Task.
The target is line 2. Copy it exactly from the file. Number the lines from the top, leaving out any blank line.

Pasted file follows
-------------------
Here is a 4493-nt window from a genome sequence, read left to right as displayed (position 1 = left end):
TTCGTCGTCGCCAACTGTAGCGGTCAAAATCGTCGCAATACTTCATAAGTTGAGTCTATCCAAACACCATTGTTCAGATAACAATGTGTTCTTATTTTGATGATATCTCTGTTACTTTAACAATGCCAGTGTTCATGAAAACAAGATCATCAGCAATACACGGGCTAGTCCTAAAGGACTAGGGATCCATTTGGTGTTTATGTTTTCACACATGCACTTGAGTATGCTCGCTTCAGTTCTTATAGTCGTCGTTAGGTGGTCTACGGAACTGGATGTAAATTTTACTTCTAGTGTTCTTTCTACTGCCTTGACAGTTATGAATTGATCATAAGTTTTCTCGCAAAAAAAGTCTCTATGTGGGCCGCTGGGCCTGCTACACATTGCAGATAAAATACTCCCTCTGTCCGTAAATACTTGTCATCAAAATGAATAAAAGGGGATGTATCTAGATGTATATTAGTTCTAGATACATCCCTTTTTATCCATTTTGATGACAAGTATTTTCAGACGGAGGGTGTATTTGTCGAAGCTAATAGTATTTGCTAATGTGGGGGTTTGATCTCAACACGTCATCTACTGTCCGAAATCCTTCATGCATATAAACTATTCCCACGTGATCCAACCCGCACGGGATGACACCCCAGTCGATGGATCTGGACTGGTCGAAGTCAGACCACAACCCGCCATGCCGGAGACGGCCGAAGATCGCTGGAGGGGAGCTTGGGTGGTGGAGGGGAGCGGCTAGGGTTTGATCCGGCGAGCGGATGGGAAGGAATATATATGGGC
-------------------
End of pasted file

TTCGTCGTCGCCAACTGTAGCGGTCAAAATCGTCGCAATACTTCATAAGTTGAGTCTATCCAAACACCATTGTTCAGATAACAATGTGTTCTTATTTTGATGATATCTCTGTTACTTTAACAATGCCAGTGTTCATGAAAACAAGATCATCAGCAATACACGGGCTAGTCCTAAAGGACTAGGGATCCATTTGGTGTTTATGTTTTCACACATGCACTTGAGTATGCTCGCTTCAGTTCTTATAGTCGTCGTTAGGTGGTCTACGGAACTGGATGTAAATTTTACTTCTAGTGTTCTTTCTACTGCCTTGACAGTTATGAATTGATCATAAGTTTTCTCGCAAAAAAAGTCTCTATGTGGGCCGCTGGGCCTGCTACACATTGCAGATAAAATACTCCCTCTGTCCGTAAATACTTGTCATCAAAATGAATAAAAGGGGATGTATCTAGATGTATATTAGTTCTAGATACATCCCTTTTTATCCATTTTGATGACAAGTATTTTCAGACGGAGGGTGTATTTGTCGAAGCTAATAGTATTTGCTAATGTGGGGGTTTGATCTCAACACGTCATCTACTGTCCGAAATCCTTCATGCATATAAACTATTCCCACGTGATCCAACCCGCACGGGATGACACCCCAGTCGATGGATCTGGACTGGTCGAAGTCAGACCACAACCCGCCATGCCGGAGACGGCCGAAGATCGCTGGAGGGGAGCTTGGGTGGTGGAGGGGAGCGGCTAGGGTTTGATCCGGCGAGCGGATGGGAAGGAATATATATGGGC